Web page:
Guimard got him. "He introduced himself after the race," LeMond says. "It was all very discreet because of my amateur status. But, heck, I'd already had offers from two other pro teams, Peugeot and Puch. But I discreetly said that, yeah, I'd be interested—secretly I really wanted Renault because they were clearly the best of them all. And it was sort of agreed that I'd finish out 1980 as an amateur and we'd talk about it sometime after the Olympics."
With that sort of future hanging over his head, the rest of 1980 was, well, anti-climactic. Back home, he took on the best racers in the land to win the road race at the Olympic trials in June, the youngest ever, at 18, to make the U.S. team. When the boycott became irrevocable, perhaps the least-disappointed athlete in the country was LeMond. In September he took out his pro license.
And, lo, come November, guess who should happen to show up right there in good old Washoe County but that relentless tourist, Cyrille Guimard. He was accompanied by his No. 1 racer, Hinault, who came along to lend some impressive star quality.
It should be noted that LeMond officially graduated with the Wooster High School class of 1980—a goal accomplished by means of correspondence courses, since he had dropped out for the junior nationals. One couldn't both race and go to school. But as has been said of another notable dropout, A.J. Foyt of Indy 500 fame, "He may not have gone to college, but he sure as hell can read a contract." Guimard and LeMond sat down to talk terms, and pro bike racing hasn't been the same since.
The kitchen of the brick house in Kortrijk, Belgium smells strangely wonderful this sunny noontime. In the air is an aroma guaranteed not to be found anywhere else in this well-trimmed, upper-class town. It's the distinctive smell of honest-to-God cheeseburgers frying, with lettuce and sliced onions and tomatoes waiting to one side. "You're just in time for breakfast," LeMond says, standing at the stove in his racing togs. "I'll put you down for two of these, O.K.? Can you handle three?"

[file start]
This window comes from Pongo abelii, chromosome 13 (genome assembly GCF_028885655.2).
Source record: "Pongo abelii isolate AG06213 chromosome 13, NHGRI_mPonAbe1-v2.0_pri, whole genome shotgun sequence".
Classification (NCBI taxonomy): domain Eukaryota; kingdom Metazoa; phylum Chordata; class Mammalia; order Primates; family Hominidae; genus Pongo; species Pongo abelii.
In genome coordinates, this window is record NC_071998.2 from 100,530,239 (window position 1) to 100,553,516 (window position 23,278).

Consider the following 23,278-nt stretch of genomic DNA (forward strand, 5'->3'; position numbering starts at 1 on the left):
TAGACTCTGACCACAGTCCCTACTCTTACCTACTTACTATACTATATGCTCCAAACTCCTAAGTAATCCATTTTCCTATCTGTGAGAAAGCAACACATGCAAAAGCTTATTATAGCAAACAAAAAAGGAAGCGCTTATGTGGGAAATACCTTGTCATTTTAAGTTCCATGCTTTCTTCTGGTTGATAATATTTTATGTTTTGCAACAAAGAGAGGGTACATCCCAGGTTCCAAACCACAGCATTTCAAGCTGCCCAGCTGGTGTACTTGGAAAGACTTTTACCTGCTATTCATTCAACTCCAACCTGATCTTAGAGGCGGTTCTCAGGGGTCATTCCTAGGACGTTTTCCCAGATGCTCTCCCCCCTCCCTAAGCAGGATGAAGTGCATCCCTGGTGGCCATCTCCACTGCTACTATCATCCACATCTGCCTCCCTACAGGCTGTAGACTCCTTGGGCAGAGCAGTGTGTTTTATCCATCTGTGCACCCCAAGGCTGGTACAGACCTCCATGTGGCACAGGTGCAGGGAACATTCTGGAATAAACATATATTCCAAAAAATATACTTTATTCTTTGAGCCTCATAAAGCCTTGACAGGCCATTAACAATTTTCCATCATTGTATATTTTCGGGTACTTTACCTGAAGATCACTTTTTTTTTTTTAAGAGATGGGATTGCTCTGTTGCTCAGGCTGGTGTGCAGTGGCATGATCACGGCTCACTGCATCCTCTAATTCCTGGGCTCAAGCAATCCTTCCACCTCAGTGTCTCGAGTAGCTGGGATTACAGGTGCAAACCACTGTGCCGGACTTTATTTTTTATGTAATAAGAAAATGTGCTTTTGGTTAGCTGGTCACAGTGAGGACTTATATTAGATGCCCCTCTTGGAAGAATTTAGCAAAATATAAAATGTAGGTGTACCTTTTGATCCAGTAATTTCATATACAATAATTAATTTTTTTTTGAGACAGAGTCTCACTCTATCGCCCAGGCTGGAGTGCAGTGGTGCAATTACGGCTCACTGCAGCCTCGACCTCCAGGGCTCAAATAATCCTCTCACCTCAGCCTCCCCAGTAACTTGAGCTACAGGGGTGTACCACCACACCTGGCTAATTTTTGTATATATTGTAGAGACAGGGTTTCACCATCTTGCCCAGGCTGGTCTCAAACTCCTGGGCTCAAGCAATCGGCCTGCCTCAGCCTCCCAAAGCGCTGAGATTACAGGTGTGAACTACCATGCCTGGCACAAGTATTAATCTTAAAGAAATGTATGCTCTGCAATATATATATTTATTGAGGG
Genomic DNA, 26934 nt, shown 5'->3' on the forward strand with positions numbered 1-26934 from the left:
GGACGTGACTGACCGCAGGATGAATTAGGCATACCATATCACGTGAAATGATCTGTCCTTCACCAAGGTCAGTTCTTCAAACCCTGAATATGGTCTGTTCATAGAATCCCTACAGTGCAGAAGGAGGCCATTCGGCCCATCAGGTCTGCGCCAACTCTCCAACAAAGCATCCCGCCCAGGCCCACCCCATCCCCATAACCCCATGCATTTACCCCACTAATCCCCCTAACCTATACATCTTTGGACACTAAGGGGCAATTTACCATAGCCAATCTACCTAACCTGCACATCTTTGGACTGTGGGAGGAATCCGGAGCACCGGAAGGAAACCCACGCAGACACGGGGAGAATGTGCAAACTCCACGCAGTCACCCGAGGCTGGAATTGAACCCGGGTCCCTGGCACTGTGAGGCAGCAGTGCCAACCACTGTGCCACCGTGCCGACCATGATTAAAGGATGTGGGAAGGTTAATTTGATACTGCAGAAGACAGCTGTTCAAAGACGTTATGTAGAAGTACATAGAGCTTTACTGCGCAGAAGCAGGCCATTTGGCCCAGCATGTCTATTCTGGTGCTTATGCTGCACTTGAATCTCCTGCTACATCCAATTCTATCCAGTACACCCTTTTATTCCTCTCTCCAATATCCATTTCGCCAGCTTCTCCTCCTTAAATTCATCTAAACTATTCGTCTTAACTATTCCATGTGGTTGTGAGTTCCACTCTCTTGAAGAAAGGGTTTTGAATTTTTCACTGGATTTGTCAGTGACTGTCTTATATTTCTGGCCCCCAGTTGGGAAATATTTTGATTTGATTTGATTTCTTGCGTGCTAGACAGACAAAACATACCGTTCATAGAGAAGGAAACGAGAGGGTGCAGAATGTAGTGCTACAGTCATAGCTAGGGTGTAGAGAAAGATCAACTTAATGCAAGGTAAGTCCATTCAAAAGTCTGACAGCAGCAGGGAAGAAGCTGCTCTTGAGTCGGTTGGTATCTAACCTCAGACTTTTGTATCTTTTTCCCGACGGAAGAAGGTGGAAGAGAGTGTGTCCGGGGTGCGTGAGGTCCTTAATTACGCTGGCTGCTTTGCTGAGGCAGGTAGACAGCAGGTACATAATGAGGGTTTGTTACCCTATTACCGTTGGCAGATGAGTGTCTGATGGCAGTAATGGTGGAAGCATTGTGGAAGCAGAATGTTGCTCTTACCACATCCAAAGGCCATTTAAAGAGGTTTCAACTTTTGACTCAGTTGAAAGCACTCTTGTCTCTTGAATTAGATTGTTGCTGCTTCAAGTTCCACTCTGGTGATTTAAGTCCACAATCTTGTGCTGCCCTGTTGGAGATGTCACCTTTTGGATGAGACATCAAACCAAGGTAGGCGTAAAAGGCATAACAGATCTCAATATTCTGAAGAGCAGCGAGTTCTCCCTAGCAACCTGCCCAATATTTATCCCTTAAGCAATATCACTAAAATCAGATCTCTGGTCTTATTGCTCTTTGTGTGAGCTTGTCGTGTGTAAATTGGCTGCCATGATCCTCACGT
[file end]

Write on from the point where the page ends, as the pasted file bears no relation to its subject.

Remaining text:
LeMond had returned from Switzerland late the night before, whomping along the highways at about 110 mph most of the way—there's a lot of Richard Petty in him. His brand new, bone-white Mercedes 500 SEL is parked in the driveway. A team-supplied Renault station wagon sits out front. His Gitane racing bike leans against the wall in the front hallway.
Kathy LeMond oversees the rest of the meal: cheese puffs and strawberries, Cokes and cappuccino with brown sugar sprinkled on top. "Is this Continental enough for you?" she says. Kathy, a year older than Greg, is brightly pretty with perfect teeth. Nearby, their six-month-old son, Geoffrey James, sits in his stroller. And Brigitte, the cocker spaniel, paces anxiously from chair to chair, ready in case anybody drops anything.
Geoffrey LeMond, born in February in Sacramento, Calif., is exactly what Greg and Kathy wanted, an older brother to the planned three other kids who'll one day live with them on two continents. "We're not sure yet," Kathy says. "Maybe we'll live in California in the offseason; we've got a home now in Sacramento where Greg can train in the Sierra Nevadas. Or maybe in Minneapolis...."
"...Or maybe in Connecticut," Greg says. "But somewhere in the States. I've got to have my America fix a couple of times a year or I'd go nuts. You know, I'm probably the most American American anybody's ever seen. Lots of times European journalists will ask me what goes through my mind in the middle of long races. And I can't explain it to them exactly because it's kind of vague and they might not understand—but what I think about when I have time is America. Oh, you know, the really neat towns we've got and the fantastic countryside and the movies, TV, magazines and newspapers and the Dairy Queens—God, I dream about Dairy Queens!—and all that good stuff. But you can understand that, uh, right?"
Of course. Even if they're thoughts of home, a racer thinks of such things only fleetingly during a long event; most of the time, as LeMond says, his mind's in killer gear. "I know I'm missing all the spectacular scenery in races," he says, "and, anyway, the crowd forms a sort of tunnel. At most events, there are upwards of 100,000 people."